Evaluation of Anthony Eden government-1955-1957

  • Created by: parvos98
  • Created on: 27-02-15 09:37

Evaluation of Anthony Eden government-1955-1957


  • Eden was young, attractive and experienced as a politician, particularly as an international statesman.
  • He had been groomed for leadership by Churchill. He was the "heir apparent".
  • His immediate success in the 1955 general election managed to increase Conservative majority in the House of Commons from 17 to 60.
  • Eden was able to improve the public opinion of him, as well as take advantage of the age of affluence, with Butler's 1955 give-away budget of £134 million in tax cuts.
  • Eden found great fame in presiding over the the lowest unemployment rate in post-WW2 British history, 215,000 in July 1955 – barely 1% of the workforce.


  • Eden rapidly lost support from the public, failing in the opinion polls early into his premiership, falling from 70% approval to 40%.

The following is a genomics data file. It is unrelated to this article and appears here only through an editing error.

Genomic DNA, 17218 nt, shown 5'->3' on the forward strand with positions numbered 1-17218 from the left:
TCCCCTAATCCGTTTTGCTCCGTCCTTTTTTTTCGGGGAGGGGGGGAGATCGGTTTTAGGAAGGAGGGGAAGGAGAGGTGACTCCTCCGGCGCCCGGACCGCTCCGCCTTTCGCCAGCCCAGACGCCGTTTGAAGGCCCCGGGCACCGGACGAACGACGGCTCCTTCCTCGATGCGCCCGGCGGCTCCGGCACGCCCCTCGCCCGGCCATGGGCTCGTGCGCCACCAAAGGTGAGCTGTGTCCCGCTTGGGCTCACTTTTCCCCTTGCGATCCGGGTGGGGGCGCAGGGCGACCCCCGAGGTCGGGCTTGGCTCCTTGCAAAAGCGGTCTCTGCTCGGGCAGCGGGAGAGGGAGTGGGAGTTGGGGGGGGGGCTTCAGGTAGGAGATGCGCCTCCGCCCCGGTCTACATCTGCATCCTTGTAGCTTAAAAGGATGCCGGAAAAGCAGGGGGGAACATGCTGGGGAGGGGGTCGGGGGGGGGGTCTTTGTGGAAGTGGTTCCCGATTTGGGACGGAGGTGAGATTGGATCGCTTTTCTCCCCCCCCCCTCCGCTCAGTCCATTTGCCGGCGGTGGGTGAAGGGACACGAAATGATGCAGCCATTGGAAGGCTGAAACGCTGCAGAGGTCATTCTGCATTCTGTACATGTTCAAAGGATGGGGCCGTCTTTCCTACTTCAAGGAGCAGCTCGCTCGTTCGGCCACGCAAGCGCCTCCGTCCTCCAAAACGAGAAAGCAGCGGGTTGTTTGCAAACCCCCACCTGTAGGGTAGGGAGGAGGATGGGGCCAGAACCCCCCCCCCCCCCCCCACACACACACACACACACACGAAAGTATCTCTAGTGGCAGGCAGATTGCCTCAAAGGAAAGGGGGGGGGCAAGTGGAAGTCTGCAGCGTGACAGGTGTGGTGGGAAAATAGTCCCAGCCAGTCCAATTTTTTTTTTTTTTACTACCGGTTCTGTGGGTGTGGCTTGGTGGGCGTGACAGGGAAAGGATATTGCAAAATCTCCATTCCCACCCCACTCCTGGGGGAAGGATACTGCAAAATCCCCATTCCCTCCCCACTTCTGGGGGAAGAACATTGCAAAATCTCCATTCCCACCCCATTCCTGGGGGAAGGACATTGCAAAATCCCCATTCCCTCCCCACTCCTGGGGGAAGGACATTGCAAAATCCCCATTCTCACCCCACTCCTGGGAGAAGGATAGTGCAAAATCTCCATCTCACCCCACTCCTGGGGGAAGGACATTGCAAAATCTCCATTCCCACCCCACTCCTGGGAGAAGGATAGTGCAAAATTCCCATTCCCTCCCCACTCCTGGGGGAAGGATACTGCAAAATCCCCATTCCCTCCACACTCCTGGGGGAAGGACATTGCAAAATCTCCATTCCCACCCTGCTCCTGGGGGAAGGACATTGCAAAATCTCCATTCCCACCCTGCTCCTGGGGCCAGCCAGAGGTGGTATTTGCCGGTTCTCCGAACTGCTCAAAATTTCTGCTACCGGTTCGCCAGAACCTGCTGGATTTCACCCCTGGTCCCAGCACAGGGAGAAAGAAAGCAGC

• The public lost some faith in him when he was struck by illness that strated in 1953 and worsened during his term in office.
  • He was similar to Churchill in that he did not care for domestic politics, leaving these affairs to his deputy, R. A. Butler. Eden was too committed to keeping Britain as a world superpower at the height of the Cold War. The economy could not afford to focus on this goal and this led to Britain to miss out on important developments in western Europe, such as the 1955 Messina talks on closer economic integration.
  • His greatest blunder was of course, the Suez Crisis in 1956-57.-Refer to revision cards on this topic.
  • He resigned after the chaos caused by Suez in 1957, to be replaced by Harold Macmillan.


Eden was clever, popular, experienced and had the support of the public and his party. The 1955 giveaway budget was hugely successful and added to his 1955 election success. However, all these attributes could not have prevented the chaos and problems caused by Suez. When he tried and failed to invade Egypt alongside France and Israel AND following a political controversy, he was shot down by the threat of American throttling of the British economy, leading to an economic crisis and the destruction of relations with the USA, the UN and the USSR. It was this blunder that earned him his reputation as the least successful PM in British history.


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